Visibility Solutions

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TAP Into Technology

Leading the Way in Network Technology

When A Simple SPAN Port Is Enough

Posted by Steve Harris | 9/11/18 8:00 AM

The two most common ways to access and replicate data within your network are TAP and SPAN technology. A Test Access Point (TAP) is a hardware device that copies all of your network data. SPAN or Switch Port Analyzer are mirroring ports within a switch that copies specific data.

Network TAPs are always an industry best practice but in a few specific situations when a SPAN port suffices. When monitoring products are looking for low bandwidth application layer events like “conversation or connection analysis,” “application flows,” and applications where real time and knowing real delta times are not important. SPAN could also be used in a remote location that doesn’t justify a permanent deployment, offering temporary access for troubleshooting. 

In these low throughput specific situations when a SPAN port suffices, you likely need a way to aggregate a few SPAN lines together and send that combined network traffic out to one or more sets of tools or appliances. When these situations arise, think simplicity.

Think about using one set of network tools rather than having a unique set of tools for each SPAN. Or worse, having to rotate the tools to each SPAN port.




When we are working with a SPAN input, we do not need to worry about failure of the device attached to the SPAN port because SPAN is simply a copy of the network traffic. If there is a failure at the end of the SPAN line, the link is not affected. Knowing this, we can take SPAN inputs directly to our Advanced Aggregators without introducing a point of failure to the network traffic, and then filter, aggregate and load balance, prior to distributing the traffic out one or more tools.


Six SPANs connected to an Advanced Aggregator feeding two Appliances

You can aggregate all the traffic and send it out to the network tools, or you can send some of the traffic out to one monitor port and a different set of the traffic out to the other monitor port.


Traffic distribution
Two SPANs Connected to 6 Tools or Appliances


Now we're changing the scenario to two SPANs that we want to aggregate together. That leaves enough ports available for monitoring up to six tools or appliances.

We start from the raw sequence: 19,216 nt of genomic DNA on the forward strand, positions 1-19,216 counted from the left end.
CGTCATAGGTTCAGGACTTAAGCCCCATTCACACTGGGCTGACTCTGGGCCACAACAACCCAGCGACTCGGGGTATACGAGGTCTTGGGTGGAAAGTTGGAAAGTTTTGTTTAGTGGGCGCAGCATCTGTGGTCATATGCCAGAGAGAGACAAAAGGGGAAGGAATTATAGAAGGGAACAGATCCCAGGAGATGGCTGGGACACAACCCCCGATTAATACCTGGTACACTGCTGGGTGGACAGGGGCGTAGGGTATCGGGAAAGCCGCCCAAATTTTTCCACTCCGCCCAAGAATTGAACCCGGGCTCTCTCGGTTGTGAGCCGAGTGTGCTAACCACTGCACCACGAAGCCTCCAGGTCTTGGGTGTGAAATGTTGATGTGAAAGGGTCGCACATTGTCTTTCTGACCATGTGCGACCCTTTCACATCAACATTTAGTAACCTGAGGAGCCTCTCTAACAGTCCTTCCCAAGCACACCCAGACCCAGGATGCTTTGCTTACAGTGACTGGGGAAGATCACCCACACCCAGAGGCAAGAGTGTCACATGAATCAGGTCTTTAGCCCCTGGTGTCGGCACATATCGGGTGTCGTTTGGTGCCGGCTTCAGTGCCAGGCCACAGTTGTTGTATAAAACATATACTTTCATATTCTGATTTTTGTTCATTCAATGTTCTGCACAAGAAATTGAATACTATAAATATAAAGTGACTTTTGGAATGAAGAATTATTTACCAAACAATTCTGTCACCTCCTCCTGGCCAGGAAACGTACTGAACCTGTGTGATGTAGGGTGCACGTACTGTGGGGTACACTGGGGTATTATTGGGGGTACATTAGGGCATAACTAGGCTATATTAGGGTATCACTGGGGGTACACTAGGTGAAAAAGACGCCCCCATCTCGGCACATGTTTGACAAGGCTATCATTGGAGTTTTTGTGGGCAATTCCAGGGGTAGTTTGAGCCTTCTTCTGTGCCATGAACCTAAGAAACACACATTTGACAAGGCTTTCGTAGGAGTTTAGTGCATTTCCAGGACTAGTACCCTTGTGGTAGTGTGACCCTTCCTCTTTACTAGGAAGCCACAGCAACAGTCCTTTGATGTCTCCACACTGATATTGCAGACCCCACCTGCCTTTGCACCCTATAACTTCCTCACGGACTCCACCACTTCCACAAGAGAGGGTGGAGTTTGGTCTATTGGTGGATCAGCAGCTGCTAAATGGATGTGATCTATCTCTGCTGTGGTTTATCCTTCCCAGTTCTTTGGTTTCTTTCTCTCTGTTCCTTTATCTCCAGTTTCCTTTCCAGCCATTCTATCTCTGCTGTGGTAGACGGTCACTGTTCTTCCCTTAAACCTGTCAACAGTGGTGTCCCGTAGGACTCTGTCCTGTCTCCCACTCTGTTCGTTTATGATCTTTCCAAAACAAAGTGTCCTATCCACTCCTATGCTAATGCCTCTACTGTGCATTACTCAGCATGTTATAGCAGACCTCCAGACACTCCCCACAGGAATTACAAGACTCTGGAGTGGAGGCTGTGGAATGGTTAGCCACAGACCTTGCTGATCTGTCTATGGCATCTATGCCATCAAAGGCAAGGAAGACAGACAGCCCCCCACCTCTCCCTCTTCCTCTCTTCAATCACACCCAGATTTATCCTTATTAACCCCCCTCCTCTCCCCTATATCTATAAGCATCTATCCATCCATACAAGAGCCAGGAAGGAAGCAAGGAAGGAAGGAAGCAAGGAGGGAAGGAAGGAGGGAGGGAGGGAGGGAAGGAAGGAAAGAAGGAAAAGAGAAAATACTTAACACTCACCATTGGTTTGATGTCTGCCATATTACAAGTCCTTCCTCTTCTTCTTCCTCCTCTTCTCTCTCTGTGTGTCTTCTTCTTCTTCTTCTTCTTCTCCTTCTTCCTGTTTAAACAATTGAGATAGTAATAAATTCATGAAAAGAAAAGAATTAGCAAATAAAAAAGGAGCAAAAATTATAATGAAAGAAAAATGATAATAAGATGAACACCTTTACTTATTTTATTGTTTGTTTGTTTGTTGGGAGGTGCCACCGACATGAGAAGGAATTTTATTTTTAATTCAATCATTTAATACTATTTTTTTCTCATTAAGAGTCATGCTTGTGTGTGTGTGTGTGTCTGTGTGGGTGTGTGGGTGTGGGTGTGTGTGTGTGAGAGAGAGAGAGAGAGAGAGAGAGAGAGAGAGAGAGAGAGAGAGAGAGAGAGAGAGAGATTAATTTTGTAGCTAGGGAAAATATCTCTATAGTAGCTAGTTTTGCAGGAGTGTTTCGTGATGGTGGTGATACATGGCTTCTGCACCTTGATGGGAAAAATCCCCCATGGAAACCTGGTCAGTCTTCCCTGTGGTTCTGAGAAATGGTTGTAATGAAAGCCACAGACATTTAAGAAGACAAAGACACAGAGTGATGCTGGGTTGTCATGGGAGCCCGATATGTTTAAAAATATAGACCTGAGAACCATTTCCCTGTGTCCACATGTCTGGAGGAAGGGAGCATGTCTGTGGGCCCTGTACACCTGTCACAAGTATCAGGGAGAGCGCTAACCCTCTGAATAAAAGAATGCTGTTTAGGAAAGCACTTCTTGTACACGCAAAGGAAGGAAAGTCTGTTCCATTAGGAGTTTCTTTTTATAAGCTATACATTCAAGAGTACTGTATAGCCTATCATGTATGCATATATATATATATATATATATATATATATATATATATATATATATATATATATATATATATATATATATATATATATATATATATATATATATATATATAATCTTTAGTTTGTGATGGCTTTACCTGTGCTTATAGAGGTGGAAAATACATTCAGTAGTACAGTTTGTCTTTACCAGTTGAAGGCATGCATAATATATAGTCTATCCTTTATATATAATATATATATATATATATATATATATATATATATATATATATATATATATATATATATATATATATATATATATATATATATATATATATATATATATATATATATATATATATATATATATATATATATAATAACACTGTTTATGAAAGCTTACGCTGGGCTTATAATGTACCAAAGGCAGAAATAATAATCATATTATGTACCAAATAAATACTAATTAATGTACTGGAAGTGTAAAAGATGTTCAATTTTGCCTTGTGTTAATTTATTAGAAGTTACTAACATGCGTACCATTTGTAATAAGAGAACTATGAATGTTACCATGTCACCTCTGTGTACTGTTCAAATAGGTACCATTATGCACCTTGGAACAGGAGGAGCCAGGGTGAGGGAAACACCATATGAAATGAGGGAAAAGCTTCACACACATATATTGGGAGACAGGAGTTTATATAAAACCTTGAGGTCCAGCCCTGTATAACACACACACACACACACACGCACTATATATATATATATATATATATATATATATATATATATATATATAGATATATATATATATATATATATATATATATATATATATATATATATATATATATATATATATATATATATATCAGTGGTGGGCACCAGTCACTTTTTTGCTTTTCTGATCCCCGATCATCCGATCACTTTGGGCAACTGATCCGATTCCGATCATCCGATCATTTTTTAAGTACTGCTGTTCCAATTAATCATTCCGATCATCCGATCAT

Download Now: TAP vs SPAN - Network Visualization Considerations for Professionals [Free whitepaper]


Below we see a scenario where we have 6 SPANs (or more if necessary). We are still connecting to an Advanced Aggregator, so we can distribute the traffic from the 6 SPANs to more monitoring devices. The Monitoring devices can be 1G devices and the Network ports can be 10G.


Connecting to an Advanced Aggregator allows more flexibility


The appliances can be set up to share the traffic load by "load balancing" and even filtering the data. This way, only the traffic of interest is sent out to the appliances and you can minimize the possibility of oversubscribing the 1G monitor ports. All the ports on the Advanced Aggregator are configurable as a Network Port or a Monitor Port, and the speed can be 1G or 10G. So, to use a cliché, the possibilities are endless.

Looking to add a visibility solution to your next deployment, but not sure where to start? Join us for a brief network Design-IT consultation or demo. No obligation - it’s what we love to do!

TAP versus SPAN, ways to improve your tool performance and data quality

Topics: Network Management, TAPs vs SPAN

Written by Steve Harris

As Regional Sales Manager, Northeast for Garland Technology, Steve is responsible for developing and implementing end user and partner strategies.

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